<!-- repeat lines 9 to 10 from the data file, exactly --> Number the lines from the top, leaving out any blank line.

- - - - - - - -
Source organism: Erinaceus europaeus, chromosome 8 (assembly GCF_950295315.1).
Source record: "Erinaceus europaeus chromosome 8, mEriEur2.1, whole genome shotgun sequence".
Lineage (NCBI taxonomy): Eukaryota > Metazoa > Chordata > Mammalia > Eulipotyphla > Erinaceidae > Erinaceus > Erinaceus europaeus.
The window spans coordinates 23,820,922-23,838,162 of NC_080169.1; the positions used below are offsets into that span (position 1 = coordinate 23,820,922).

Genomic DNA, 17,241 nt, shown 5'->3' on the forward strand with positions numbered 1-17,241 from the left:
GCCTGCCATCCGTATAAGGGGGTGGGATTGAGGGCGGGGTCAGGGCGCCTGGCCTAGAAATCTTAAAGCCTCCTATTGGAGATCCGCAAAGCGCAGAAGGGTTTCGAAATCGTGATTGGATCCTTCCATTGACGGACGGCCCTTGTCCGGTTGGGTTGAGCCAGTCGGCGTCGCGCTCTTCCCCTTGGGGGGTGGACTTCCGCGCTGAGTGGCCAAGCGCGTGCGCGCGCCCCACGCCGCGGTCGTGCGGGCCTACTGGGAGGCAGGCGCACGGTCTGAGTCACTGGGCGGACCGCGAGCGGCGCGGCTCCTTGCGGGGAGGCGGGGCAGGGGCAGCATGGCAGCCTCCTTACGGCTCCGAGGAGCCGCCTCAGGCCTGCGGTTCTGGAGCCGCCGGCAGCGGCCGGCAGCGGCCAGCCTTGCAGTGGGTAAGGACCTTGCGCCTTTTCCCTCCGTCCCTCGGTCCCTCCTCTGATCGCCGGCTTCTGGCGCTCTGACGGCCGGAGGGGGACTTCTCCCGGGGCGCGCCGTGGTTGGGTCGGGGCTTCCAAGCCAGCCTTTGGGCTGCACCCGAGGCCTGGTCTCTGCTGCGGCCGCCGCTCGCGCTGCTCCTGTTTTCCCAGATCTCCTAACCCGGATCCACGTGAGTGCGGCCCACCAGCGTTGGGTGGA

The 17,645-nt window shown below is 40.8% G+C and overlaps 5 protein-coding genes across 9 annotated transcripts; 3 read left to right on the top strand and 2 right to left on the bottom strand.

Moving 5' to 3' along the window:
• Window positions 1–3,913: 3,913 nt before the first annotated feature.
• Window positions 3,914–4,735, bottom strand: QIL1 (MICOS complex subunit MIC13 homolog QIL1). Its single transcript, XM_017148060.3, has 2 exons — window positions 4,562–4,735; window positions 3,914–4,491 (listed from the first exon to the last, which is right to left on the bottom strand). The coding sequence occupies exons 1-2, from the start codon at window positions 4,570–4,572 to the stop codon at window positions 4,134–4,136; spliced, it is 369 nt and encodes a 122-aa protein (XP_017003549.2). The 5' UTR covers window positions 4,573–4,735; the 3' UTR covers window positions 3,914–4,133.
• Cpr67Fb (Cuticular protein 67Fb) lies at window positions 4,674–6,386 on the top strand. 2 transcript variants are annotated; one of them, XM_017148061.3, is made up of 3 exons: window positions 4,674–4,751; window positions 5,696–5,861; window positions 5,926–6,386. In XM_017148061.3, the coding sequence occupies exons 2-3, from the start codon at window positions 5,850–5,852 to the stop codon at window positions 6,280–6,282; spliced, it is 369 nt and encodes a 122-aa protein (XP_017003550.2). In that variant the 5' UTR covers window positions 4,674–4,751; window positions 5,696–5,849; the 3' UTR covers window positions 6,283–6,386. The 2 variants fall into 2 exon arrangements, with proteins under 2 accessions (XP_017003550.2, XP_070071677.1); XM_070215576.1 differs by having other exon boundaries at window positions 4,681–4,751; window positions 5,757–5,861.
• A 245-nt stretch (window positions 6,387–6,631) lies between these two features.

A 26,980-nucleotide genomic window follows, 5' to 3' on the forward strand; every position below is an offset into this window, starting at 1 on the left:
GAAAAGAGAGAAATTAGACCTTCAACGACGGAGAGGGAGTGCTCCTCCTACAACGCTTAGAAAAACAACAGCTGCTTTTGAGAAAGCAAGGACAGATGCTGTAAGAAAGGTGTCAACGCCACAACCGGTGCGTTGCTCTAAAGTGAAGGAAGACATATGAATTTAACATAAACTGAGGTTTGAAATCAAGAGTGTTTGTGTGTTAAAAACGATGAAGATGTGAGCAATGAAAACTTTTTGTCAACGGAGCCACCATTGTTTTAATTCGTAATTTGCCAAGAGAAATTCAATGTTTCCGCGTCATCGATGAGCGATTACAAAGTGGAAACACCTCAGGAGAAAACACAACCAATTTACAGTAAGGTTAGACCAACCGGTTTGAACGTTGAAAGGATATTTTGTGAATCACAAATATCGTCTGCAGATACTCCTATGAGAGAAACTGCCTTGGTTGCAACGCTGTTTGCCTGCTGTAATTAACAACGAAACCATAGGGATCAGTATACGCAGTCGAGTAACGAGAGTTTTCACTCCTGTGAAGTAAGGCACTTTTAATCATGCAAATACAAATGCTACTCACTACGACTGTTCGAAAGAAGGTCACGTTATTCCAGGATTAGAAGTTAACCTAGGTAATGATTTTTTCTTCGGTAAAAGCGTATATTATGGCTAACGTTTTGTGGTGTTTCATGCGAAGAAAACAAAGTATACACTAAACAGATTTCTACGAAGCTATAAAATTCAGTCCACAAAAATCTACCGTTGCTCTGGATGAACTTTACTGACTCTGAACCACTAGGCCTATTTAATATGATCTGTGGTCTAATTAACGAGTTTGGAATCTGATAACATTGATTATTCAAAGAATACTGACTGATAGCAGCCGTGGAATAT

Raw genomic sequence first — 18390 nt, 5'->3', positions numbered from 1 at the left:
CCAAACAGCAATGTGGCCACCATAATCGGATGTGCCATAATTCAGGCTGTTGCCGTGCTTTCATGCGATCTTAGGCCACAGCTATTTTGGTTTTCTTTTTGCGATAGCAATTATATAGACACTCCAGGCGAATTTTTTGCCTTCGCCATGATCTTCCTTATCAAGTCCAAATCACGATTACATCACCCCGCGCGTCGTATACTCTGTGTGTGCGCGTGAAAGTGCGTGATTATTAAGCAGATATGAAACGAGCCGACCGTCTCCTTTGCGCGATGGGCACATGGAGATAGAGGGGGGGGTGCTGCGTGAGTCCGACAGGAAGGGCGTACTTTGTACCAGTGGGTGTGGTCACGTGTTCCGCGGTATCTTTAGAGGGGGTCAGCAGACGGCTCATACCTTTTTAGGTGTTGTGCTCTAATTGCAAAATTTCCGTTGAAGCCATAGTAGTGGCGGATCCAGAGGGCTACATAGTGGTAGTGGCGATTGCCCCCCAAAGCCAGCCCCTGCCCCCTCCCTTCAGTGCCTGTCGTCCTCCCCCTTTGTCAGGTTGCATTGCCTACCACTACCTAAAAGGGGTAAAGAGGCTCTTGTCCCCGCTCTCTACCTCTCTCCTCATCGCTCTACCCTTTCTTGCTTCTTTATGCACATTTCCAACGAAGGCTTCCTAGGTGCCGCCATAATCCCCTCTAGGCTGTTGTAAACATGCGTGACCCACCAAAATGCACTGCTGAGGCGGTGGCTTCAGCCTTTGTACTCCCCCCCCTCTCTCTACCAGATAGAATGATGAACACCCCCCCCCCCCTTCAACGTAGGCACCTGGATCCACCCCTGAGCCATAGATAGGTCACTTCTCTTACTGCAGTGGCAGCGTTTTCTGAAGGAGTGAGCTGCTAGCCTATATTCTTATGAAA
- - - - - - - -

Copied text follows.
• Window positions 1–3,913: 3,913 nt before the first annotated feature.
• Window positions 3,914–4,735, bottom strand: QIL1 (MICOS complex subunit MIC13 homolog QIL1). Its single transcript, XM_017148060.3, has 2 exons — window positions 4,562–4,735; window positions 3,914–4,491 (listed from the first exon to the last, which is right to left on the bottom strand). The coding sequence occupies exons 1-2, from the start codon at window positions 4,570–4,572 to the stop codon at window positions 4,134–4,136; spliced, it is 369 nt and encodes a 122-aa protein (XP_017003549.2). The 5' UTR covers window positions 4,573–4,735; the 3' UTR covers window positions 3,914–4,133.